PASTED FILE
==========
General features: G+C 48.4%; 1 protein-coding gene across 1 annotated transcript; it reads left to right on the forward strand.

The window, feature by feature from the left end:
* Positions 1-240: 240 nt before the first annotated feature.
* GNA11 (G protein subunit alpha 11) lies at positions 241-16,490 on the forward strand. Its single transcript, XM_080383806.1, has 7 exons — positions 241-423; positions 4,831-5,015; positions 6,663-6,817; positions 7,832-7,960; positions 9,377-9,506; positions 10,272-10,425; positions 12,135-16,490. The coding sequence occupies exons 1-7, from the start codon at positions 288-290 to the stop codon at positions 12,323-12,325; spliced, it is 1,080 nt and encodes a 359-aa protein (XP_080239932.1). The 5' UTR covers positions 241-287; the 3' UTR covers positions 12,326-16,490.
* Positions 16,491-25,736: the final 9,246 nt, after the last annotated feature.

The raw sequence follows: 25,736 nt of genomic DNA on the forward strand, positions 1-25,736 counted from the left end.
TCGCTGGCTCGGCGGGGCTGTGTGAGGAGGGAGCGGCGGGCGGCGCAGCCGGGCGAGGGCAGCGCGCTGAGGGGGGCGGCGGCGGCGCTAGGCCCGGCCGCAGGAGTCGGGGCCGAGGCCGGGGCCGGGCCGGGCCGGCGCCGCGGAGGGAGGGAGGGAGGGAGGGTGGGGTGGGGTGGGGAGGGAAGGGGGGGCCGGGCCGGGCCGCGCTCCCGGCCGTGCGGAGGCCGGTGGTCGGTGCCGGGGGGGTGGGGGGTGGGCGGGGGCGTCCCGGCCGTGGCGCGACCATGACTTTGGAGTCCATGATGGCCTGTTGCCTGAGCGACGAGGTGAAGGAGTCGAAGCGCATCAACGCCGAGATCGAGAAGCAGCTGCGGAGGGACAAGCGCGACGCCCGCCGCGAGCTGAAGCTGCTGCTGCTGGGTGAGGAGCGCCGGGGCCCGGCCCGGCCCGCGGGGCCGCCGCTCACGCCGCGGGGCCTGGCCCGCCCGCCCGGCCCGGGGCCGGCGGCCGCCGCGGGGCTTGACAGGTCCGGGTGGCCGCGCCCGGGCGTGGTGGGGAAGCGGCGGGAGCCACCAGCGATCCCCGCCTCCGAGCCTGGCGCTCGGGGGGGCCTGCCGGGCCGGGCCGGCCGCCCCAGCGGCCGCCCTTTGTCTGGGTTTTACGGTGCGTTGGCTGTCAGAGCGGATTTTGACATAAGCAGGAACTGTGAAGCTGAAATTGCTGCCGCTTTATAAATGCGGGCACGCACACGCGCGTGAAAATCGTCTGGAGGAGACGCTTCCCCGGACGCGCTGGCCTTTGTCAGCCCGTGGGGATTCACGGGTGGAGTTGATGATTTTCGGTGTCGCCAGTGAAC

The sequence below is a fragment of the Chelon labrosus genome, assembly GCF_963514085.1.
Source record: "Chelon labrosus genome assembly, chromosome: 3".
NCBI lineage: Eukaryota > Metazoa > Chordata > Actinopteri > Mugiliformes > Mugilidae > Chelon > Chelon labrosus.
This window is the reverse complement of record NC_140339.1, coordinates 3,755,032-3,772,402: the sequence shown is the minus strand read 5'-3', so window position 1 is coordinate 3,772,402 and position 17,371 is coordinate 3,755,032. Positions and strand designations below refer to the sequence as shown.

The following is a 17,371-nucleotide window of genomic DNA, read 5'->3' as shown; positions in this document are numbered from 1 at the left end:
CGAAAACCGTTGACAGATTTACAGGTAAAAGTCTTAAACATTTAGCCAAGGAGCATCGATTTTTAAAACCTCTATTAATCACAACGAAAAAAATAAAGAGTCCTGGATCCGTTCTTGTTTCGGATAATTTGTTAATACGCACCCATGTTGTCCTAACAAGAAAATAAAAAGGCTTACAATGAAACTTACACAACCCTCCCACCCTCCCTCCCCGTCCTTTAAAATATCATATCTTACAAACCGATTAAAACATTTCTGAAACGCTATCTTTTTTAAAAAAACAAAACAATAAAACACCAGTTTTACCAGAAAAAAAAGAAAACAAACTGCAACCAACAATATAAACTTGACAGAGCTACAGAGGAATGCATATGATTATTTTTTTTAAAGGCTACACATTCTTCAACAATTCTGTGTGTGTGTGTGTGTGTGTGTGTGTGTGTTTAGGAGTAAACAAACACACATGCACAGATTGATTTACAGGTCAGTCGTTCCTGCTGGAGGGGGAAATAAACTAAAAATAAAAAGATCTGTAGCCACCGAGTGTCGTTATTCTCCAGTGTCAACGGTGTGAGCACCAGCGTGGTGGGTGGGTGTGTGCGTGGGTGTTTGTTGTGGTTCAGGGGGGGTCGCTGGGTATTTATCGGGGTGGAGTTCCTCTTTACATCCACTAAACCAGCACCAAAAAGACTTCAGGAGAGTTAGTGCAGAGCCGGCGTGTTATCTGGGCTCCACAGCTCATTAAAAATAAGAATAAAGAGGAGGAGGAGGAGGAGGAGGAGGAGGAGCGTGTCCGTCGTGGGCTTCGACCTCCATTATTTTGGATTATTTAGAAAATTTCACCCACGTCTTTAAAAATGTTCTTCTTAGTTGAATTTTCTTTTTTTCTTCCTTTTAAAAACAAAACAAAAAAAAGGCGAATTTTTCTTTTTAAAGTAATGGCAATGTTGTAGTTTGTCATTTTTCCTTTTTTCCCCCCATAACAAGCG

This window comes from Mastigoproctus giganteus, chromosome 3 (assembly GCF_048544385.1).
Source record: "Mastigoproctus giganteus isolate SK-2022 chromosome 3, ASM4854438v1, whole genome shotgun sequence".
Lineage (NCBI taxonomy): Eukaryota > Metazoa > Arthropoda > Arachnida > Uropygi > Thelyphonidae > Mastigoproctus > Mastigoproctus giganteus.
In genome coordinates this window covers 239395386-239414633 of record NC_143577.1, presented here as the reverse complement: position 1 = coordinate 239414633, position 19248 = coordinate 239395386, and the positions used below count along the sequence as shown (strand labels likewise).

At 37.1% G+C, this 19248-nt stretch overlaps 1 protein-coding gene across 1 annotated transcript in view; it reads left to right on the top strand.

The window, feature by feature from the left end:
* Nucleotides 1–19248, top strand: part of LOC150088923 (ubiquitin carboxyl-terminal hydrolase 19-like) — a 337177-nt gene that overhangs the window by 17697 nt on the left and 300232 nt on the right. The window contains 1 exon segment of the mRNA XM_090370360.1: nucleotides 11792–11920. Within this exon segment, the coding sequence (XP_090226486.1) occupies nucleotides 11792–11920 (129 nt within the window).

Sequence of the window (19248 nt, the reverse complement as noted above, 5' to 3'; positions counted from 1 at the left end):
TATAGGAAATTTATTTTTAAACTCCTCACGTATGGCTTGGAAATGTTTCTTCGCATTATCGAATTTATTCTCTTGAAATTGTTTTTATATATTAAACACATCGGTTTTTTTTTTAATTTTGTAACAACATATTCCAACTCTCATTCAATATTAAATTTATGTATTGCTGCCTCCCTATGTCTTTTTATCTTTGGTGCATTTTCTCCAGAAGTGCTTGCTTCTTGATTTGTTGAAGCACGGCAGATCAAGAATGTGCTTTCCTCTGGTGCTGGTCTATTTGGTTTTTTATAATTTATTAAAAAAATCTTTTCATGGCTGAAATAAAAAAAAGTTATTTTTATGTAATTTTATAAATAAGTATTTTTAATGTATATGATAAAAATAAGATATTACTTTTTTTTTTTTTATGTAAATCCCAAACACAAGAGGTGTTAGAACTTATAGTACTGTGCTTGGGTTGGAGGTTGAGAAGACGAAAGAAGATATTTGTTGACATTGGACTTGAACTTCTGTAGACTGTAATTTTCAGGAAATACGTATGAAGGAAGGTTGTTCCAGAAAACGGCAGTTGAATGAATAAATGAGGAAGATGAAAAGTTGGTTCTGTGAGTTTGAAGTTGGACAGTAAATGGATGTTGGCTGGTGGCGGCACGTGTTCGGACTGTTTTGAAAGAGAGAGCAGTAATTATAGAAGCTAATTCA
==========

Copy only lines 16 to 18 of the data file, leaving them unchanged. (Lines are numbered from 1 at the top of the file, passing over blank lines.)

Lineage (NCBI taxonomy): Eukaryota > Metazoa > Arthropoda > Arachnida > Uropygi > Thelyphonidae > Mastigoproctus > Mastigoproctus giganteus.
In genome coordinates this window covers 239395386-239414633 of record NC_143577.1, presented here as the reverse complement: position 1 = coordinate 239414633, position 19248 = coordinate 239395386, and the positions used below count along the sequence as shown (strand labels likewise).

At 37.1% G+C, this 19248-nt stretch overlaps 1 protein-coding gene across 1 annotated transcript in view; it reads left to right on the top strand.